Sea level rise
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A study conducted by researchers at Rutgers University has suggested that the Earth's sea level witnessed a drastic rise in ancient days due to the planet's shifting orbit. However, the study revealed that climate change that causes sea level rise in modern times is the result of human interference in nature, which is primarily driven by global warming and the release of greenhouse gases.

Humans Responsible for Drastic Sea Level Rise

Previous estimates had suggested that human activities are responsible for about 70 per cent of the observed sea-level rise since 1970. However, the new study report reveals that this percentage is approaching 100 per cent in recent years.

Scientists came to this conclusion after reconstructing the history of sea levels and glaciation since the age dinosaurs were wiped out from the surface of the earth.

"Our team showed that the Earth's history of glaciation was more complex than previously thought. Although carbon dioxide levels had an important influence on ice-free periods, minor variations in the Earth's orbit were a dominant factor in terms of ice volume and sea-level changes - until modern times," said Kenneth G Miller, the lead author of the study in a recent statement.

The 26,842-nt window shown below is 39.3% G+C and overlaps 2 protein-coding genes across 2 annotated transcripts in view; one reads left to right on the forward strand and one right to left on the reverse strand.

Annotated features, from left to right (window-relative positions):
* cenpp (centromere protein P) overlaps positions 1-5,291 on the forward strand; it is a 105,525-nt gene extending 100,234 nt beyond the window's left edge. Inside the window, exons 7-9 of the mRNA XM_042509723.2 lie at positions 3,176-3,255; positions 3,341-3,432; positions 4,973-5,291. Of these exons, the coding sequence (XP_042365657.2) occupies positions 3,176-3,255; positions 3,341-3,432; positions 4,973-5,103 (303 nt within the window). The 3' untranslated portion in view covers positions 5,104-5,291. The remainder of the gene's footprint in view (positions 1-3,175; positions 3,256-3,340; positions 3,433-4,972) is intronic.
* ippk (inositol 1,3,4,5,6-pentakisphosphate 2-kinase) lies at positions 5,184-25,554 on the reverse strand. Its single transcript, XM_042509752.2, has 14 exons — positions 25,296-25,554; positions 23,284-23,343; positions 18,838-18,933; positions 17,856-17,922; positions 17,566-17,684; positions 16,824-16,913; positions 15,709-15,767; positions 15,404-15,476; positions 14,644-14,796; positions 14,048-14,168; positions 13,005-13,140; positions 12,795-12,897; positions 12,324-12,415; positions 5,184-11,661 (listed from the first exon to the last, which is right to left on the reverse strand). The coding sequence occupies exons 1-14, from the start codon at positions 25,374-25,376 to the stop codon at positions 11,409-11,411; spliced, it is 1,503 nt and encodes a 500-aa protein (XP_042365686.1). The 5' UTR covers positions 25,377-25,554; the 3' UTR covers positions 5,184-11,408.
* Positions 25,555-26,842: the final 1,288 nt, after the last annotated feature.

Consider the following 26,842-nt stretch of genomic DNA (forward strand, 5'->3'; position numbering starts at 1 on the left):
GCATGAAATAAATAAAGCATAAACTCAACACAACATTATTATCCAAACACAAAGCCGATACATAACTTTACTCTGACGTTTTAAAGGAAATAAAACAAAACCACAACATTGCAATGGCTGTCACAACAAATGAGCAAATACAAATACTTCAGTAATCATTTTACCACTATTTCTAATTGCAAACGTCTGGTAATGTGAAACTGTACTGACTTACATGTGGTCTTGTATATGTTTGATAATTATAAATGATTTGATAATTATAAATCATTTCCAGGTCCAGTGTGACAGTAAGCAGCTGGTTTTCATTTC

The study also warned that the Earth's sea level could rise by 66 meters if the planet becomes an ice-free world.

How Sea Levels Rose on Earth In Ancient Days

Miller added that the Earth's orbit shift in ancient days had also caused minor changes in the sea level, and during these times the atmospheric carbon dioxide level was healthy.

"We demonstrate that although atmospheric carbon dioxide had an important influence on ice-free periods on Earth, ice volume and sea-level changes prior to human influences were linked primarily to minor variations in the Earth's orbit and distance from the Sun," added Miller.

400 Million People to Face Flooding

Another study conducted by 96 polar scientists from 50 international organizations had recently revealed that Greenland ice sheets are melting seven times faster than it did in the 1990s. Researchers also warned that the melting of ice sheets at this rate could see 400 million people face the wrath of coastal flooding by 2100.